RideEatCamp

We got midged

Europe

Lately the wind has been in charge of whether our ride is fun or otherwise. Today was no different. The wind was headed north in a hurry. It so happened that we were heading north too. Happy days.

As we left the hostel in Glencolumbkille we passed this nice view.
As we left the hostel in Glencolumbkille we passed this nice view.

You can see the road in the background that we rocketed down.
You can see the road in the background that we rocketed down.
With the tide out, many sand bars made their appearance.
With the tide out, many sand bars made their appearance.

Today’s ride also featured two passes: one to get us out of the valley in which Glencolumbkille resides and another just before the town of Ardara. The climbing wasn’t tough and the descents were screaming fast, thanks to our favorite friend Mr. Tailwind. The second descent in particular felt like my bike had a rocket attached. Strava says my max speed was around 48mph.

Since the wind was so friendly, we decided to stick to the national road. The national roads are essentially highways, with mild grades and smooth paving. They usually have lots of high speed traffic, and we usually avoid them. But here in County Donegal traffic was very light. We were able to sail quickly and smoothly to our destination at the Sleepy Hollow Campground, just beating a brief rain shower.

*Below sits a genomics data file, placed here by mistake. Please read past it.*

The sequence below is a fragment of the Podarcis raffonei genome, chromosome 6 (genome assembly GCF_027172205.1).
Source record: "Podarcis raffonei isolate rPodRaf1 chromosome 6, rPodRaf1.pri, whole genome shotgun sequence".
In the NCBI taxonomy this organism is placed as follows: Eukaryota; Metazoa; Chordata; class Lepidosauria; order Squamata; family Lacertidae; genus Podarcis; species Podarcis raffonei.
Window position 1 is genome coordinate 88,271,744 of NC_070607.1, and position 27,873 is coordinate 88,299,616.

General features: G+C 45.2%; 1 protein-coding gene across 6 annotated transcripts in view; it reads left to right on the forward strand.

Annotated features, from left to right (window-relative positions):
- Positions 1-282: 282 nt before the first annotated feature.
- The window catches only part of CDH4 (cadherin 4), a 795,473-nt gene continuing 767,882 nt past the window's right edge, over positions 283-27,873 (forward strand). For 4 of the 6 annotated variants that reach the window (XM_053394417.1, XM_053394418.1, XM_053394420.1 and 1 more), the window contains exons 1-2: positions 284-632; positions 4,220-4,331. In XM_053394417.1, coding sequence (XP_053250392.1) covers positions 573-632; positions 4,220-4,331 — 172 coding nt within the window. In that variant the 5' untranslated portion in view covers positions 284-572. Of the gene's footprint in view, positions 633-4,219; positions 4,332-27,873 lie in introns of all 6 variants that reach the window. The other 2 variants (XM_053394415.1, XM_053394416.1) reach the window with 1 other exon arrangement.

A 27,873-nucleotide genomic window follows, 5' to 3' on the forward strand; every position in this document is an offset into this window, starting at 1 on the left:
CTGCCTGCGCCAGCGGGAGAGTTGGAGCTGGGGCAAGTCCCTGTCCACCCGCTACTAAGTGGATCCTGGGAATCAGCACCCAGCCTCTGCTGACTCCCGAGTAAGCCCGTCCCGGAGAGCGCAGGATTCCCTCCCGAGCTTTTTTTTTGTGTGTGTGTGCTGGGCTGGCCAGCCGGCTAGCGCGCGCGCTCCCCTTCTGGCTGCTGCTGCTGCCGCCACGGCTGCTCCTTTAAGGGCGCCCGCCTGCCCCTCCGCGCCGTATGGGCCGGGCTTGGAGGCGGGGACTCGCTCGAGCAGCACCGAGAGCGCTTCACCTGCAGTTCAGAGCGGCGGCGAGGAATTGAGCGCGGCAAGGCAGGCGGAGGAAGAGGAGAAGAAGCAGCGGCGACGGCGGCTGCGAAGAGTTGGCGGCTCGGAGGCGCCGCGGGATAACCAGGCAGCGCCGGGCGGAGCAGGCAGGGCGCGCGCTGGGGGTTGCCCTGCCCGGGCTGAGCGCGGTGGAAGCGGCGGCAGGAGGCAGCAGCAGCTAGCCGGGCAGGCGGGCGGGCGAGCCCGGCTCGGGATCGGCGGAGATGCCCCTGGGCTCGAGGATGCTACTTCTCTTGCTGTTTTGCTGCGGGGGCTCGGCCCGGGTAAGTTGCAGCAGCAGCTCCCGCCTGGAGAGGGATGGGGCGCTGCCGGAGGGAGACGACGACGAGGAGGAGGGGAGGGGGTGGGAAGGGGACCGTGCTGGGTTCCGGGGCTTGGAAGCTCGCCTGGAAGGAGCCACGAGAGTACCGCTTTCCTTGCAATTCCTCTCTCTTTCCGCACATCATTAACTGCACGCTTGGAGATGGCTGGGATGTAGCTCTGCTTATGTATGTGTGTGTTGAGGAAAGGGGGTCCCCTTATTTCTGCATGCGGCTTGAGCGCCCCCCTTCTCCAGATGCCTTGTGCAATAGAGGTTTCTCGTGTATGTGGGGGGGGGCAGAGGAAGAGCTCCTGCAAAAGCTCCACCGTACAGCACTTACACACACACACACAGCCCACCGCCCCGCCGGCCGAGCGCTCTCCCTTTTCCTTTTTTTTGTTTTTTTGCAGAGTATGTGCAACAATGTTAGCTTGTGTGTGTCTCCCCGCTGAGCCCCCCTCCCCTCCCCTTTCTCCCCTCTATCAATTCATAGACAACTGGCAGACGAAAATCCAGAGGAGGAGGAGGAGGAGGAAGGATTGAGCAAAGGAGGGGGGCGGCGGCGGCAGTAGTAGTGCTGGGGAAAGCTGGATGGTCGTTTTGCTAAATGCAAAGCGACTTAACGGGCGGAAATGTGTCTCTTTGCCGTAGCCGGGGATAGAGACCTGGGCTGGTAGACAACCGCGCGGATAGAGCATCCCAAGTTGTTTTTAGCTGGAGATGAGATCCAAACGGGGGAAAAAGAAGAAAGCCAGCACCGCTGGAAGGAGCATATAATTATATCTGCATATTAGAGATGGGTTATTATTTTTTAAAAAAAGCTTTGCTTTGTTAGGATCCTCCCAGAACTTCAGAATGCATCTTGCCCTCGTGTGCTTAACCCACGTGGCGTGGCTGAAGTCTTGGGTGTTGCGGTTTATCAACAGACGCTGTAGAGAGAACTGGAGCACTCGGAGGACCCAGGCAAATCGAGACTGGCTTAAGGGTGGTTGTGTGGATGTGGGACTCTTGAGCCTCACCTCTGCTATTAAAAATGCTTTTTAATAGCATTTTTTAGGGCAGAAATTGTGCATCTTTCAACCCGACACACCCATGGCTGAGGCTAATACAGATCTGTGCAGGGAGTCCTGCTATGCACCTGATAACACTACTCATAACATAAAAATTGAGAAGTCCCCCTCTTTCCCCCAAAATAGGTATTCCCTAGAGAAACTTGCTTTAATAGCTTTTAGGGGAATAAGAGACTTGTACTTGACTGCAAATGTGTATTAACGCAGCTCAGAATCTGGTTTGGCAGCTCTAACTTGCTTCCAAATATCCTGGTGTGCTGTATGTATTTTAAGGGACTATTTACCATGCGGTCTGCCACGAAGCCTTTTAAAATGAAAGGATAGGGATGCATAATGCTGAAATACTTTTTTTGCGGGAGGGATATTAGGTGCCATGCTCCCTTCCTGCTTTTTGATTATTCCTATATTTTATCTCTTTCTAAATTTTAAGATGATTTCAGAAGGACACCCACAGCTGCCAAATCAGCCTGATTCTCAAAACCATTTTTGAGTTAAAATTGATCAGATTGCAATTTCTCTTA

When we checked in with the campground host, he offered us some bug spray to ward off the midges. I declined, thinking that midges were annoying but easy to deal with by quickly entering and exiting the tent. At first, my assumption was correct. Then the wind died down and it started to rain. Carrie volunteered to grab our laundry drying on our bikes to stash in our tent’s vestibules. When she exited the tent she entered into a cloud of midges. While screaming, she grabbed our clothes and tried as quickly as she could to get back in the tent. Upon re-entry her face was covered with midges. She was swatting and screaming as I tried to help her zip up her tent door.

We spent the next half hour systematically killing all the midges that had breached our tent fortress. Midge guts lined the inside walls, some streaked with our blood. There were so many of the suckers caught between the rain fly and the inner tent that it sounded like a light drizzle. We dared not leave our tent until the morning.